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  • Writer's pictureCraig Birchfield

The Beauty We Miss

This is a very interesting true story. A while back an average looking young man was playing violin in a train station in Washington DC. It was a cold winter morning and the man was busking – playing for change and small bills. He didn’t create much of a stir – people do this kind of thing all the time. I am sure that you have seen them. Some are more talented than others but they usually all play with verve. Several thousand people passed through this particular station every day so many heard him play as they walked by but not many stopped. His take from the morning amounted to about $32 – not bad for busking. Most of the money was from people scurrying by on their way to work and dropping it quickly in his case. Only a total of six people actually stopped and listened for more than a few seconds. That is a shame because the man was actually quite good. He completed six pieces by Bach and put away his violin. Few noticed and no one applauded or congratulated him. The people with their hidden cameras put away their equipment as well. You see, this was a set up by the Washington Post. The young man was Josh Bell – considered one of the very finest violinists in the entire world and he was performing difficult pieces on a multi-million dollar Stradivarius. Several days earlier he had performed to a sold-out audience in Boston where tickets averaged about $100. See the video here:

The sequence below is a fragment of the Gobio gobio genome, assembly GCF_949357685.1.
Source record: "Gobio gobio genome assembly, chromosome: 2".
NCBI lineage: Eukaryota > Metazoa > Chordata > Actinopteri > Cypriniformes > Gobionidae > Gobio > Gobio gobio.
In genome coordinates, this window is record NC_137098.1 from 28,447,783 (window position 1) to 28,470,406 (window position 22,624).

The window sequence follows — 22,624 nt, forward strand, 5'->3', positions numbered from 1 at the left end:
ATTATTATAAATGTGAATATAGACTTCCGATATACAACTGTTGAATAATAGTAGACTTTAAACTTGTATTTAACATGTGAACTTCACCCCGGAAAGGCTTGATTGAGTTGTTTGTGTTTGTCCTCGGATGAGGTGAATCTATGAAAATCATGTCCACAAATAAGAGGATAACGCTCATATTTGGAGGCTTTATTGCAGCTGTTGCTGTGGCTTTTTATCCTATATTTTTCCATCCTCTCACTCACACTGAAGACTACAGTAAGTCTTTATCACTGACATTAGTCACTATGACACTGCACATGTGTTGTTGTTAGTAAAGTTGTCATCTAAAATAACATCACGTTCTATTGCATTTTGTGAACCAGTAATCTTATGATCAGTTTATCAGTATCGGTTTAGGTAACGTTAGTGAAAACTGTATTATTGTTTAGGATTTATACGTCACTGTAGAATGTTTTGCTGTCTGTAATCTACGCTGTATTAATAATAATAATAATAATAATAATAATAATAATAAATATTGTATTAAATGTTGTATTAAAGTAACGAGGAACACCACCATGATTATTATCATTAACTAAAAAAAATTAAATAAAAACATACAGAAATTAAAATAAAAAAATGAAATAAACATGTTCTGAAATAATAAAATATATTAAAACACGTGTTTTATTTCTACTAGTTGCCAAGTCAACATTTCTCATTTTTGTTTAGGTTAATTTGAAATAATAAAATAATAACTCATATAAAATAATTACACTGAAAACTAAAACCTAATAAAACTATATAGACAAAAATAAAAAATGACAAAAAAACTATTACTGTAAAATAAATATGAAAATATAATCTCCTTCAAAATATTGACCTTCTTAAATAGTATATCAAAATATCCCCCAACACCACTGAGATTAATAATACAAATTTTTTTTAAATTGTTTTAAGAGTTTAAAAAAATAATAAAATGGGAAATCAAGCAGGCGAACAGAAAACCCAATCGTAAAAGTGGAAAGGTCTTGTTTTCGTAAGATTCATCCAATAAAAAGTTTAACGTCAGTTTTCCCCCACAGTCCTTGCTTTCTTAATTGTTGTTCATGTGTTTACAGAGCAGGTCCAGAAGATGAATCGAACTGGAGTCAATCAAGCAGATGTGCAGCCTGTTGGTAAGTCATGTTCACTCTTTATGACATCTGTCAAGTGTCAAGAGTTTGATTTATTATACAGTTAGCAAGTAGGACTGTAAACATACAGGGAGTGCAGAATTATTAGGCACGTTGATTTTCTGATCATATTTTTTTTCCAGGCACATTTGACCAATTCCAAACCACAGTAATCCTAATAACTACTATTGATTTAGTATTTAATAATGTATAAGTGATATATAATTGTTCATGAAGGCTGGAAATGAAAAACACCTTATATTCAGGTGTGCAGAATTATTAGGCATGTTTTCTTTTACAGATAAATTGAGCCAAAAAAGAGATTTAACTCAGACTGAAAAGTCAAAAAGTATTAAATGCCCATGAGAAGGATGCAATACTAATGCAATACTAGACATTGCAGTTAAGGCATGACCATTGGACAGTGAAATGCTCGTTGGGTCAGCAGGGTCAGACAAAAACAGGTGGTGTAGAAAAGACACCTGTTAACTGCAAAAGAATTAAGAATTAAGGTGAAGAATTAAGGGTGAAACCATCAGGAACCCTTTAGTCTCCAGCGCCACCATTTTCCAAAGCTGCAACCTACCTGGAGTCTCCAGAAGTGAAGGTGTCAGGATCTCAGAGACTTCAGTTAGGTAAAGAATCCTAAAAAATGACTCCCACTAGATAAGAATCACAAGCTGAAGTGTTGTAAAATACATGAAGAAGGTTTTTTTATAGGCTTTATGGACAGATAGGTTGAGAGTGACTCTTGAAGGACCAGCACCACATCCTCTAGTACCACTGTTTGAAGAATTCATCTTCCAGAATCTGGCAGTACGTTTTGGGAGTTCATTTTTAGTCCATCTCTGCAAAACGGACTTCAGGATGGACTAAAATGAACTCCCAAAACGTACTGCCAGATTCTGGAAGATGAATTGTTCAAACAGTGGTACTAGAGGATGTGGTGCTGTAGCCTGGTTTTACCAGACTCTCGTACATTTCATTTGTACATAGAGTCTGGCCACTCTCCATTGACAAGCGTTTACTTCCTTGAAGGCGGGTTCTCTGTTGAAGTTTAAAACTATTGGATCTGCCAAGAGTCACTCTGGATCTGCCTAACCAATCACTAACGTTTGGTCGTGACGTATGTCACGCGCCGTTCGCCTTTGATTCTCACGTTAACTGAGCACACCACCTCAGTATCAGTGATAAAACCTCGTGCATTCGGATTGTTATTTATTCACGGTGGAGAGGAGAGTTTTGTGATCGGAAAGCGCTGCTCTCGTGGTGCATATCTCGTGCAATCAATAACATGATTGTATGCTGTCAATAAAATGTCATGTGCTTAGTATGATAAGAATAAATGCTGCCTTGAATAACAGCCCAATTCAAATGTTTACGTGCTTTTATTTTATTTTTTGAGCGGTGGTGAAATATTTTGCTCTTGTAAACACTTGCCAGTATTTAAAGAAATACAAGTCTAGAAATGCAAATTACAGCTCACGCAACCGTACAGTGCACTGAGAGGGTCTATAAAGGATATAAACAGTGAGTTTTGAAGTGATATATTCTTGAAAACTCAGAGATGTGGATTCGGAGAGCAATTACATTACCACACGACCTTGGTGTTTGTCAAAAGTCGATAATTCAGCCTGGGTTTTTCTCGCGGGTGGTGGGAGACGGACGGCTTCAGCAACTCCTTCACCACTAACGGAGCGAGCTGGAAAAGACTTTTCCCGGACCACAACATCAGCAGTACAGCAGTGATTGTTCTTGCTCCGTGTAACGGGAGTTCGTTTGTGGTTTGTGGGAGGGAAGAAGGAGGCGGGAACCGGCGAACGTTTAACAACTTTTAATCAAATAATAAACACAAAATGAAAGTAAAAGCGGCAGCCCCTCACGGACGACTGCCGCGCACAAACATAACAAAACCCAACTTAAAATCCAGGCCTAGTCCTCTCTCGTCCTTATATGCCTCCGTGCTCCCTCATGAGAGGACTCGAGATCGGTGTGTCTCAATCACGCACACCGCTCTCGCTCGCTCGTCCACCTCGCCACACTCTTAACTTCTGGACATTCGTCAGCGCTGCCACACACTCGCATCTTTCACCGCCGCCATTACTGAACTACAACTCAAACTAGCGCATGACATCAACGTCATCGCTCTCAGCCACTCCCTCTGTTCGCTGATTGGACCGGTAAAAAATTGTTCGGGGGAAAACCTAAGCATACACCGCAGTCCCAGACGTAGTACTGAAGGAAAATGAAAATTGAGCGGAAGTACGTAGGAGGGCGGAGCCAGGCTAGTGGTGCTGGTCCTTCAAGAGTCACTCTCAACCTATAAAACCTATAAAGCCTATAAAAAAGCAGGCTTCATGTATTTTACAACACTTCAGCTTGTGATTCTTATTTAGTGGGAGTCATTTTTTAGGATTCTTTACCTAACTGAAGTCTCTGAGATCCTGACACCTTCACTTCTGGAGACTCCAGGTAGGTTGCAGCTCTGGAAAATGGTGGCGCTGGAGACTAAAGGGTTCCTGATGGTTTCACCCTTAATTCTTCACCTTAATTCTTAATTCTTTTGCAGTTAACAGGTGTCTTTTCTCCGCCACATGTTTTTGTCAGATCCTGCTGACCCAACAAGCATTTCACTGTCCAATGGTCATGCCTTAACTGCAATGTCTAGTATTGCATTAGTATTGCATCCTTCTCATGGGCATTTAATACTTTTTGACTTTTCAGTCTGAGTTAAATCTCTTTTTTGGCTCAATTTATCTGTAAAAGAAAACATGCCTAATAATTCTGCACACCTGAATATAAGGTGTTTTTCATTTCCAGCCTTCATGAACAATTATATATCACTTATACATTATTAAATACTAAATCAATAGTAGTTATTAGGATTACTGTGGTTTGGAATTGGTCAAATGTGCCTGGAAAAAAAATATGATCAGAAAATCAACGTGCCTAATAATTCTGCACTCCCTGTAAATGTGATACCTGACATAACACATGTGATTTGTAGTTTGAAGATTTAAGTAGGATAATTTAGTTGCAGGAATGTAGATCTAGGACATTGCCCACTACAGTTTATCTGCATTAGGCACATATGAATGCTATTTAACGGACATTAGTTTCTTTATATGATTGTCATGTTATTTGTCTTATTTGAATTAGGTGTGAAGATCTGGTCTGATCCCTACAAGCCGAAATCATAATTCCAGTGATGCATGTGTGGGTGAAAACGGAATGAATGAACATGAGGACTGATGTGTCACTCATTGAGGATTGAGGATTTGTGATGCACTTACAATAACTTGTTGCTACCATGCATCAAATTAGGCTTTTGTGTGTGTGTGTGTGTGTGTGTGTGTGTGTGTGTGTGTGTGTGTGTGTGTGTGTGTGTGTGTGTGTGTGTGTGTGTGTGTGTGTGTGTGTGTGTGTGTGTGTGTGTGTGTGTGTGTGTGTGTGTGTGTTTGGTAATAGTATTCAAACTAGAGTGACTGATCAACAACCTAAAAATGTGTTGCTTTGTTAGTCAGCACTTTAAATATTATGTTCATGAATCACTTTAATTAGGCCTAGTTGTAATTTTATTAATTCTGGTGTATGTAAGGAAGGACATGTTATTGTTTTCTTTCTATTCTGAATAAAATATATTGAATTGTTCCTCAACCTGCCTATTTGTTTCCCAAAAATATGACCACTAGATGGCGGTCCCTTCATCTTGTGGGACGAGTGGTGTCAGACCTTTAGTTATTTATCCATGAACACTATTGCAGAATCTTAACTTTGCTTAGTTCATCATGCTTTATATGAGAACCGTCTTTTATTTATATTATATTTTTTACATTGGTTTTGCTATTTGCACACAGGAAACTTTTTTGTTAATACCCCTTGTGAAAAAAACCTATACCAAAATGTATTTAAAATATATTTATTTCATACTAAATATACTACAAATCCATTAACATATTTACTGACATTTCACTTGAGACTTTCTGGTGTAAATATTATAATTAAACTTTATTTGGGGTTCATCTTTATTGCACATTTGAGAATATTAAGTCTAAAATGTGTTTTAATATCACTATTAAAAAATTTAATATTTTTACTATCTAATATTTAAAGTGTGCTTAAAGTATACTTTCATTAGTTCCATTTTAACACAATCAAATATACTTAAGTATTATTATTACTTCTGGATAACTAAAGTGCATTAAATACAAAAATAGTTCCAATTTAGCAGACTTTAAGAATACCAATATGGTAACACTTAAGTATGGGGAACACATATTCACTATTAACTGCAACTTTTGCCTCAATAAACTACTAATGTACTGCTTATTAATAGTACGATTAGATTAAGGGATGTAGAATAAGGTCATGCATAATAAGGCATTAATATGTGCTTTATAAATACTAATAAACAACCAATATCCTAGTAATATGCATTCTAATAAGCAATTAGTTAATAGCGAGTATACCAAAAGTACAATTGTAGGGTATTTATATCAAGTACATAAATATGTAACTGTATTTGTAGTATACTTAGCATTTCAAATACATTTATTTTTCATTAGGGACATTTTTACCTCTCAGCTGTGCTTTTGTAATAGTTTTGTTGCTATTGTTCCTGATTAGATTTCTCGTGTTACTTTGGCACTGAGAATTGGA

What can we take away from this? We’ve all heard the saying, “take time to stop and smell the flowers” but I think few really take it to heart. How much beauty do we miss because we have our set agendas and we are consumed with our own lives? Or are we so jaded that we don’t want to take time to appreciate someone’s talent unless we think that they are “one of the greats”. Artists love to talk about what they are doing. In a world where we often feel isolated and cut off from each other it is so easy to offer a kind word to someone who is trying to make the world a better place with their art, or just earn a few dollars by performing. You never know how much you will brighten their day and you just might meet a very interesting person. My wife Roxanne, who is also a musician, and I were in a little walk-down café in Slovakia in central Europe. There were maybe three or four other occupied tables in the restaurant. A nice little combo was playing which included a couple fine musicians on violin and hammered dulcimer. We clapped after each piece and seemed to be the only ones taking any notice of the live music. The proprietor came over to our table beaming with pride and greeted us warmly. The violinist was his son. You just never know.

Keep practicing,


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